As a geographical region, Latin America encompasses a total of 26 nations in Central and South America and the Caribbean where the official, predominant language is Spanish, French, or Portuguese. Although Spanish is and was one of the dominant languages in the U.S., the United States is not technically considered part of Latin America.
Interesting note: if Quebec were to break away from Canada and become its own nation, it would become part of Latin America.
¿Como se dice “Latin America”?
There are two equally proper ways of translating “Latin America”: América Latina and Latinoamérica. Both terms are appropriate to refer to the western-hemisphere nations in which a language derived from Latin is spoken. (Nations where English and Dutch are spoken primarily are not part of Latin America.)
If you want to refer only to those nations where Spanish is the official language, then the term for that is Hispanoamérica. Why is that you ask? The answer is that Hispano simply means that which is related to the Spanish language. Spain, Mexico, and Argentina are part of Hispanoamérica—but Brazil is not.
What if you want to exclude the French-speaking regions of Latin America and include Brazil? There is a word for that (though I’ve never actually heard it used in conversation): Iberoamérica. “Ibero” means “that related to the Iberian peninsula” which includes Portugal. Though it has fallen out of common use, Iberoamérica refers to the Spanish and Portuguese-speaking nations of Latin America.
What’s So Romantic About the Romance Languages?
Romance languages are the continuation of Vulgar Latin, the popular, colloquial Latin spoken by the commoners of the Roman Empire, as opposed to the classical form of the language spoken and written by the upper classes.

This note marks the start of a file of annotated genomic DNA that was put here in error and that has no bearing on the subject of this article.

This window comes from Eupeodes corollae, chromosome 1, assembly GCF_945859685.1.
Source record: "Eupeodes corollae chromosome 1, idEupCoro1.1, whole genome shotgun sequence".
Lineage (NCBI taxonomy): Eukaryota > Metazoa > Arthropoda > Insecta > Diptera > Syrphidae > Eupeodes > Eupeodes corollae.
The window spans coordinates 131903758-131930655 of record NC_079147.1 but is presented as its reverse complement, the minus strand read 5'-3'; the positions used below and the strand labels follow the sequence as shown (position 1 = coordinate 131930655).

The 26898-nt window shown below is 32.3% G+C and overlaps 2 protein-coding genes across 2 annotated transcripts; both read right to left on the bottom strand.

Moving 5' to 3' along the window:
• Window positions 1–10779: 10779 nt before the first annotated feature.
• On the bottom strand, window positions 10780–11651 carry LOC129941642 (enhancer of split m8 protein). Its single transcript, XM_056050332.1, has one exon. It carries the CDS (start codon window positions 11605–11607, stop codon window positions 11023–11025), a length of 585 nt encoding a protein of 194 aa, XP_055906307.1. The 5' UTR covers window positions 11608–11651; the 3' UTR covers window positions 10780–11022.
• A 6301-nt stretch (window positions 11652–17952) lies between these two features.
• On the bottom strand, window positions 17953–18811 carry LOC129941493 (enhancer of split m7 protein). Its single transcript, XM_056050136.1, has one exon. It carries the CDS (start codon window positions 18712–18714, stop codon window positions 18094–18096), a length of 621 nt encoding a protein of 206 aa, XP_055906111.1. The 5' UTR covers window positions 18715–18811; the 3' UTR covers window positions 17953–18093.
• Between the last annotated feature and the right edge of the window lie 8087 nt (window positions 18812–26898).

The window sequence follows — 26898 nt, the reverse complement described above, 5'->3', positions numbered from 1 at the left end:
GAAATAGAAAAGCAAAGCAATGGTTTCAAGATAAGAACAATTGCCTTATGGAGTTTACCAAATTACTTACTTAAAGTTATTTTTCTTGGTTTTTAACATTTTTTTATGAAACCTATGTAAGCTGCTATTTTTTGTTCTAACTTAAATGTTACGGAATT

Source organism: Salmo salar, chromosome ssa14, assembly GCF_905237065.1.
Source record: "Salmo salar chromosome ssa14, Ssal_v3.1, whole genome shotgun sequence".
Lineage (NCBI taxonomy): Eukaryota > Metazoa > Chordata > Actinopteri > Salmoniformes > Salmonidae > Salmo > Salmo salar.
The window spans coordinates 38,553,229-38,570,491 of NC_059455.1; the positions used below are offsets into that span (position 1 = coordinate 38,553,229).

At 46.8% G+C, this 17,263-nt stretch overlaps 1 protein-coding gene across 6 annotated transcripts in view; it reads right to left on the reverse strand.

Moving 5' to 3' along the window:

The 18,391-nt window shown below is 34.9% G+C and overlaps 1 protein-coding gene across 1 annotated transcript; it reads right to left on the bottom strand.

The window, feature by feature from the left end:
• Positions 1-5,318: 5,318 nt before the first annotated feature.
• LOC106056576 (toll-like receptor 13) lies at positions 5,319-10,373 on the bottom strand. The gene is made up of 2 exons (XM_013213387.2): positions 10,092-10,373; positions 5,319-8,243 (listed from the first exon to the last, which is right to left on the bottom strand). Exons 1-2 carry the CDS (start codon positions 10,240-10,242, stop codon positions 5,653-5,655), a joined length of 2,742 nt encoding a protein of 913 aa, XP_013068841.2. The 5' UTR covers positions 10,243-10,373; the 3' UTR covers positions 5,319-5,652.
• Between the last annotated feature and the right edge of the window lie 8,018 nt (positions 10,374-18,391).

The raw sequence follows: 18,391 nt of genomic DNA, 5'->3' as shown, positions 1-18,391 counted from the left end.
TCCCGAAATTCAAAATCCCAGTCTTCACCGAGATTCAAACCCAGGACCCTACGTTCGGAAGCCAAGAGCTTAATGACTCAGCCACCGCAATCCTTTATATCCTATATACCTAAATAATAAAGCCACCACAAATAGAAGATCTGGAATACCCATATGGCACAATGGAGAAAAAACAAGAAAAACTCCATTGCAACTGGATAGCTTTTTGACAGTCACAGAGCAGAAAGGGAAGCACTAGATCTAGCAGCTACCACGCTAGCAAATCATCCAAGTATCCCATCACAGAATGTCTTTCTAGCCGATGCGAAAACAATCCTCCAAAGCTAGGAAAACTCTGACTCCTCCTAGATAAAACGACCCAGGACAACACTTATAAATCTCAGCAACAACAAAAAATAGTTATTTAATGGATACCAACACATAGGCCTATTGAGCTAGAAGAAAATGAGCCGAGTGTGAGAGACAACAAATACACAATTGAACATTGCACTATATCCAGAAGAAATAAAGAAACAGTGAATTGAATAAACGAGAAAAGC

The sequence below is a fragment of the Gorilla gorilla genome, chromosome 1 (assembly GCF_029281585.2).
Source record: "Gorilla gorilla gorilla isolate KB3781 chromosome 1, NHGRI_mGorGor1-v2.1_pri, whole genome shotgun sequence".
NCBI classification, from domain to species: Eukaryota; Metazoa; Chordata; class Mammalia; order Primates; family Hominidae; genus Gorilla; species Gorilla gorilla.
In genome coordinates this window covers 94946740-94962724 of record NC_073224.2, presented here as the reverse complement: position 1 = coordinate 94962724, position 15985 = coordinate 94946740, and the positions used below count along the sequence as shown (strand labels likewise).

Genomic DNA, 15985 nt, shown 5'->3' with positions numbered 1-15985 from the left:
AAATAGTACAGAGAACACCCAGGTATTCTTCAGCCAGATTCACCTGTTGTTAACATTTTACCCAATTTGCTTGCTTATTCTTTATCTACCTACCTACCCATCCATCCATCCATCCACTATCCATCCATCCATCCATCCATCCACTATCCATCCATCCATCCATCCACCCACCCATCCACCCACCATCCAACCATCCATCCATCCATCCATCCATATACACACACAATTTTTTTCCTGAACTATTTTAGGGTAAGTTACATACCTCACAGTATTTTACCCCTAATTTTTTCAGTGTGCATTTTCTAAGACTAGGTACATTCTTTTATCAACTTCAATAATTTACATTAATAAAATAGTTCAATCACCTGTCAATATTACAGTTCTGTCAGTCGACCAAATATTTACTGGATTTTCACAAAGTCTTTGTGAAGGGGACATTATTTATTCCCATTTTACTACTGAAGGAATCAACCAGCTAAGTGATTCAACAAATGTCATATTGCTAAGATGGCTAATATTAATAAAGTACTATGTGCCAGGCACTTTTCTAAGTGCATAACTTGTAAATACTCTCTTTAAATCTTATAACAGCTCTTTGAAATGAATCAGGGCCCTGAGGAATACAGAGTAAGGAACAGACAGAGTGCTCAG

The term Romance comes from the Vulgar Latin adverb “romanice,” which translates to “in Roman.” There are presently 23 Romance languages spoken in the world today, including Catalan, Corsican, Galician, Ladin, Lombard, Sardinian, and Venetian as some of the more obscure examples. There are even six Romance-based creoles and pidgins, including Haitian Creole. While the “romance” in romance language isn’t actually referring to the stereotypical sex appeal of the “Latin lover,” this family of languages does arguably roll off the tongue in a more sensual way than, say, German, Mandarin or even English.
Spanish is #1
The top five Romance languages with the most native speakers are Spanish, Portuguese, French, Italian, and Romanian. Spanish is number 1 with approximately 470 million native speakers worldwide!
Latino is a Spanish word that has entered the English language.
The words Latino, Latina, and Latinx are used to describe people from Latin America or their descendants. Although Latinxs speak Spanish, they may dislike the term “Hispanic,” which is too closely associated with Spain, the country from which so many conquistadors came to rape, pillage, kill and steal.
The contemporary definitions of these terms currently in use are:
Latino: a U.S.-born Hispanic who is not fluent in Spanish and is engaged in social empowerment through Identity Politics. “Latino” is principally used west of the Mississippi, where it has displaced “Chicano” and “Mexican American.” English is probably their first language.
Latin: an abbreviation for “Latin American,” or Latinoámericano in Spanish (written as one word), a Latin is a person who was born in Latin America and migrated to the United States. Technically, Brazilians are Latins (not “Latinos”), because they speak Portuguese, which is a Latin language.
Regardless of his or her immigration status, a Latin is a foreign-born worker for whom English is a “foreign” language and who lacks the cultural fluency taken for granted by those born and raised in the United States. Spanish, Portuguese, or an indigenous language is their mother tongue.
What about “Hispanic”?